Indian energy company JSW Energy’s coal ambitions in South Africa experienced its first hitchs with a collapsed shaft set to cause the loss of a chunk of planned production.
Last month, SA Coal Mining Holdings (SACMH), a junior coal mining company is 60 per cent owned by JSW, reported a ‘fall-of-ground’ incident in its Umlabu/Mooifontein underground mining operations. While no one was injured, the continuous miner machine was trapped underground. An official communiqué to shareholders last month warned that various attempts to recover the machine had, to date, failed.
There was good news and bad news for JSW today. In an official statement to shareholders, SACMH confirmed the machine was recovered, but was significantly damaged and required major repairs. But a replacement machine has since been commissioned, and production from the underground operations recommenced last Wednesday.
In an earlier statement, SACMH said the estimated loss of production was not material because mining in the area was nearing completion. Production in the area had reduced significantly at the time of the incident.
SACMH said production lost during this period would be made up with the introduction of the replacement machine. Initial estimates were that production lost to date was in the order of 7,820 ROM (run-of-mine) tonnes from an expected 68 000 tonne ROM production of both the mine’s opencast and underground mining.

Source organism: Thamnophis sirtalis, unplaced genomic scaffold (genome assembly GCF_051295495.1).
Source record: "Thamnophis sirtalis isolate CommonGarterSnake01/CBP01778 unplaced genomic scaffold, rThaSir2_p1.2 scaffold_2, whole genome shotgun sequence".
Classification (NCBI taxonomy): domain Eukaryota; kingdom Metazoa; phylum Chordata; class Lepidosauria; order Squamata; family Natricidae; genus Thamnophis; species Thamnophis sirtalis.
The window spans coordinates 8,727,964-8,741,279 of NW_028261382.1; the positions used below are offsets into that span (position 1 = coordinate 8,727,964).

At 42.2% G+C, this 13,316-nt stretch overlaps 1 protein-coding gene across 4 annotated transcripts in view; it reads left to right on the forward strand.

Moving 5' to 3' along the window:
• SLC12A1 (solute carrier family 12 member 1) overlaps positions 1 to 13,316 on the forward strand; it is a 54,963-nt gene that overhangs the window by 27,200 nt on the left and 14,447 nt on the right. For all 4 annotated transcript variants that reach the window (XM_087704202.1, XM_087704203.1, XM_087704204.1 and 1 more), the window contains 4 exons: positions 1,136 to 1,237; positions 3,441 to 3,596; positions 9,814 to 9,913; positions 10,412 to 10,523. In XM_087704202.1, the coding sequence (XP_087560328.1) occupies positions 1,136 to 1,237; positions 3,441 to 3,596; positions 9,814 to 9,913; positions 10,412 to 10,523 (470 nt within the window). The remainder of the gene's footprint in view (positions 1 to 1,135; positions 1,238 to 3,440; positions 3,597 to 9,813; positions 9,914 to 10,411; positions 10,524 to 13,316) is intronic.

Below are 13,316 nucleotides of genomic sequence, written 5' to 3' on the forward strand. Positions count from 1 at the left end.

SACMH, now headed by Antony Rayment, former head of the India desk of the Standard Bank Group and former head of Investment Banking India at Rand Merchant Bank, specialises in low-seam open cast and underground coal mining.
The company operates two coal mines in South Africa's Mpumalanga Province, the Ilanga coal mine situated in the Witbank coalfield and Umlabu in the Breyten area.
Currently SACMH has a 207,000 tonne allocation at the Richard Bay Coal Terminal (RBCT). The company also holds an export allocation of 500,000 tonnes in the Phase V expansion of the RCBT.
JSW made a successful bid for a major share in SACMH in 2010, and has since advanced $19 million to fund the start-up of operations in 2011. Operations were placed on care and maintenance in early 2009 after various operational setbacks.
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